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Message


The oldest existing artworks by human being are paintings in caves, mostly found in Europe. Most of the cave paintings are over 10,000 years old, but the oldest is estimated to be created about 30,000 years ago, the Old Stone Age. It was before we started writing letters. It was when getting food to prevent starvation was by far the most important priority for people's life.
 
Why human beings back then drew pictures? What did they draw? Currently, it is estimated that those who had special capabilities drew pictures in order to convey messages to their communities, messages they got through dialogues with nature and universe. They might have drawn pictures to pray for successful hunting or to express what they had predicted about the future. These activities, -- having a dialogue with nature and universe, turning the dialogue into pictures and sharing the pictures with others -- must have been closely linked to life-sustaining activities such as breathing, drinking and eating. They also must have been something indispensable for human beings 30,000 years ago to survive under the severe natural conditions. "Drawing" is one of the communication means rooted in human beings' fundamental desires to live. It is therefore the origin of art. Through drawing and appreciating pictures, we can have heart-to-heart non-verbal communication as well as verbal communication. Art is indeed a borderless communication tool which crosses lines between different ethnicities and nations.
 
Art has changed its form in many ways but has never disappeared from our society. Why has art been always with us since dawn of the time? First and foremost, it is because art is "what makes us human." We do not live in the world where everything is explained by logic. We express our joy, anger and grievance as a way to expose swelling feelings and desires. We want to be thrilled. We are lured to mystery. We pour our energy into creating something. We, human beings, are the only creature which can create culture through art. Second, art plays a role to bring out dormant people's creativity and exert our potential. Creativity is "an ability to create something new based on high sensibility." Sensibility is "an ability to intuitively analyze and judge various matters and information and choose what is best" and is unique to each person. With sensibility, we get the subtleties of emotions, to figure out what is essential, to recognize beauty and to detect dangers and crises. Sensibility is therefore, like art, "what makes us human." Art plays a critical role to enhance people's creativity and foster sensibility.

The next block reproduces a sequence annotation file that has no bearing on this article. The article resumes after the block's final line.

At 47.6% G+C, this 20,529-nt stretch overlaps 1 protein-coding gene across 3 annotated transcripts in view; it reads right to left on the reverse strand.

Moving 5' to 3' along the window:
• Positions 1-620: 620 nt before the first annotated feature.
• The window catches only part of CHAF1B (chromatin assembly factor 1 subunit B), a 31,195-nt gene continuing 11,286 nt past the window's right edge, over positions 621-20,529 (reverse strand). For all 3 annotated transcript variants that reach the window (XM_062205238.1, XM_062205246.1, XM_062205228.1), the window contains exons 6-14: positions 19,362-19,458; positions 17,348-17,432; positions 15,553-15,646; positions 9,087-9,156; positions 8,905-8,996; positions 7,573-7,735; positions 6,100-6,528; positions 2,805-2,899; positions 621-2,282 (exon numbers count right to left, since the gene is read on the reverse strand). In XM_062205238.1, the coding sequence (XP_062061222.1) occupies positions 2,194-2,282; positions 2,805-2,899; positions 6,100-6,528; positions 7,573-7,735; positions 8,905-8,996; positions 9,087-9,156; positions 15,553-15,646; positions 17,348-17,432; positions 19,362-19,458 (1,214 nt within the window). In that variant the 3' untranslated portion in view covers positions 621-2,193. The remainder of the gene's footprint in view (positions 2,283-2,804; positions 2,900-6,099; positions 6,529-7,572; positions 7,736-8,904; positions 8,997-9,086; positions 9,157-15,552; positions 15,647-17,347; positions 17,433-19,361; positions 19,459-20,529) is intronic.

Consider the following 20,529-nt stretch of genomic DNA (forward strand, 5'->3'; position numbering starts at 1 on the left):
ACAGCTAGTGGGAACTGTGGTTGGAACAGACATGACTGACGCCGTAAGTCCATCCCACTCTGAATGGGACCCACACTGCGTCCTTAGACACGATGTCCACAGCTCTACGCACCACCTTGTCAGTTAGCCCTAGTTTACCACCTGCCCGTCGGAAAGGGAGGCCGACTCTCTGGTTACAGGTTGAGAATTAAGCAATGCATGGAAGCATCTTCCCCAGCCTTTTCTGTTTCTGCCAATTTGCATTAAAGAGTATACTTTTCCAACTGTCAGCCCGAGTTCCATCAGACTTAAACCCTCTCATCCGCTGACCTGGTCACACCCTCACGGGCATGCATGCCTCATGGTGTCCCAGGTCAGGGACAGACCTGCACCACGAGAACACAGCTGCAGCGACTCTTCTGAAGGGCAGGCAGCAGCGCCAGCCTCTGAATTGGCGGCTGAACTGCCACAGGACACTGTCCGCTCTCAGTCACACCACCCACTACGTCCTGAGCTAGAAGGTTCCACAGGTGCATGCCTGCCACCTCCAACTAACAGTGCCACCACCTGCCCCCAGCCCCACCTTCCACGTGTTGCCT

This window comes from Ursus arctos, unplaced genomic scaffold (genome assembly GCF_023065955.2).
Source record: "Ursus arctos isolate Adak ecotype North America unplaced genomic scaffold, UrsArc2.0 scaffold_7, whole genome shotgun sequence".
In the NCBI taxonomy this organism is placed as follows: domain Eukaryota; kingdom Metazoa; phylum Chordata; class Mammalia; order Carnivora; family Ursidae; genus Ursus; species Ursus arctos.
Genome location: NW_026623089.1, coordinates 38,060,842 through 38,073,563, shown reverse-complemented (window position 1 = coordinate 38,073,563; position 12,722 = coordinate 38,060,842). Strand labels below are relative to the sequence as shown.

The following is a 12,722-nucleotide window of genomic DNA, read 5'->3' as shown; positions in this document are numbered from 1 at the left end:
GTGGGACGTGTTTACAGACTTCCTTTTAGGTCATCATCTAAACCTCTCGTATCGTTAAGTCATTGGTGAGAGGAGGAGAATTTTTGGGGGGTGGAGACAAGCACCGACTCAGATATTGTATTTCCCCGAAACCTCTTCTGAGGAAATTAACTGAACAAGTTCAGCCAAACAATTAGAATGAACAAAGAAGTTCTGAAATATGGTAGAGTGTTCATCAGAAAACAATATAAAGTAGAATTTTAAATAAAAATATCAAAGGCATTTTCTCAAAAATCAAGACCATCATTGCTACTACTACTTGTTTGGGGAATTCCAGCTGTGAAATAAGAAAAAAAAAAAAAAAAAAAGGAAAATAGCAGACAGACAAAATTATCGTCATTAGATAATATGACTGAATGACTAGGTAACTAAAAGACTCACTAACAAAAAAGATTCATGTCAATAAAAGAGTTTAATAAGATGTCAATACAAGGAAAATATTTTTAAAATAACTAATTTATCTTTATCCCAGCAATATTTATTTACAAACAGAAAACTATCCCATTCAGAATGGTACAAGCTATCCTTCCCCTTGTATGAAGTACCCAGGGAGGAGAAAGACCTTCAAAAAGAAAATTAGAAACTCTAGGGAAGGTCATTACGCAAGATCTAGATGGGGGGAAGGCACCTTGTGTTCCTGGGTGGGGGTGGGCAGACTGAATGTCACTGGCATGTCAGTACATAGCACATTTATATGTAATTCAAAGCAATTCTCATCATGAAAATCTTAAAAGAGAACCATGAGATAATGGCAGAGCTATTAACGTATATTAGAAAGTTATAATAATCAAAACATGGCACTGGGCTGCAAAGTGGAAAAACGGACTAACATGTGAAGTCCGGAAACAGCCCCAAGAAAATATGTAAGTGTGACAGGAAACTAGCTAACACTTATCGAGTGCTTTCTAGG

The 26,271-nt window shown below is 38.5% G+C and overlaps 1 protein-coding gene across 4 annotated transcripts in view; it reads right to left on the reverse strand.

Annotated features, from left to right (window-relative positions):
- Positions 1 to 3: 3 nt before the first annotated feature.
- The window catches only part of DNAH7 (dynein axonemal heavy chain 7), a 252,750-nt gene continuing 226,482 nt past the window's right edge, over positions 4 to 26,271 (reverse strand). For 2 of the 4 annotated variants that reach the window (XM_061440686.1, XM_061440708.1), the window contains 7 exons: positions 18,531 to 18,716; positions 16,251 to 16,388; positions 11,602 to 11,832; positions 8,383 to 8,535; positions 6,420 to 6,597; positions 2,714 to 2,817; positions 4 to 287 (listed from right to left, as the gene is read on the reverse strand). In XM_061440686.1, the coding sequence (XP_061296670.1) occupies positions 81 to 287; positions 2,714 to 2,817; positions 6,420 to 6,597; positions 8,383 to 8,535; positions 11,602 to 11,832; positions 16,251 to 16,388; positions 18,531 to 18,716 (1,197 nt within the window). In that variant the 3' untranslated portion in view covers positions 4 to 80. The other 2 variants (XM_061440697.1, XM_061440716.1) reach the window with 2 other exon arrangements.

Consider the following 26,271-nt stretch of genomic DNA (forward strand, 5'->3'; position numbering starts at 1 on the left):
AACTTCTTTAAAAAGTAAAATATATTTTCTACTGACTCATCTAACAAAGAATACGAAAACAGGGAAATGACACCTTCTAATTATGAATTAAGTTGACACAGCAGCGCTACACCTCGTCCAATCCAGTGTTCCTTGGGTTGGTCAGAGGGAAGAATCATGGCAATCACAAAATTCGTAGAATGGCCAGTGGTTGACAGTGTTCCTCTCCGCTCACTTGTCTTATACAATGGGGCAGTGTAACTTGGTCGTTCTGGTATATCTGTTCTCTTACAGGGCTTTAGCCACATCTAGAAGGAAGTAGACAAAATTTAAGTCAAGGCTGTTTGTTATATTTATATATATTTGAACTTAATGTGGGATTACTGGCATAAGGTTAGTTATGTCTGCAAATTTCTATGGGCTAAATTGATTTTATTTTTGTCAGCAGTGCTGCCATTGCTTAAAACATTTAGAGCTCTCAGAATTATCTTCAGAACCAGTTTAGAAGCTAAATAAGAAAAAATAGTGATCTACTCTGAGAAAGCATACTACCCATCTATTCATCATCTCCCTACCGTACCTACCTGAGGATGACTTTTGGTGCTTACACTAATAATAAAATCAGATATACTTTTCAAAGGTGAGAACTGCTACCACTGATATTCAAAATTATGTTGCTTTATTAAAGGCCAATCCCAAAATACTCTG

Art reflects and creates times we live. For example, art in the Renaissance not only nurtured the vigorous atmosphere of the time which opened doors to the modern era but sparked various innovations such as printing technology and gunpowder. In another example, the New Deal program, which the US president Franklin Roosevelt launched to recover economy from the Depression, included a project to sponsor art incubation. The main purpose of the project was to encourage people who suffered the Depression by the power of art, as well as saving the unemployed artists. The New Deal program created a foundation of America's art and entertainment industry which was later developed into one of the biggest industries in the U.S. Art is not only for artists who create. Art is not something which only impacts a small group of people who are interested in art. Great arts can give people energy to live. Great arts can spark creation of culture and industry and even contribute to economic growth.
 
Art, therefore, plays an important part in helping us grow and build a spiritually affluent society. We have a pile of social and environmental problems today and art may provide us means to think how we can solve these problems. At the same time, art needs sincere self-reflection on its value and role. An innovative approach should be adopted so that art can help creating a sustainable society. Those engaged in art need to develop judgment and sensitivity to differentiate what changes along with time and social needs from what is essential and does not change.
 
We have a deep conviction that art is a powerful communication tool. Communication creates art and art then creates deeper communication. This is a circular process of turning "dialogue" into "discovery" through "expression." Based on this concept of "Communication Art," we, a group of individuals, have established a not-for-profit organization, "Institute of Communication Art (IOCA)." IOCA aims at becoming a learning platform for general public, particularly children who would create our future, to foster their sensibility, creativity and ability to live dynamically in the globalized world.
 
Hoping that more beautiful and enriched world will wait ahead...

Institute of Communication Art (IOCA)
Executive Director


Kunihiko YAZAWA

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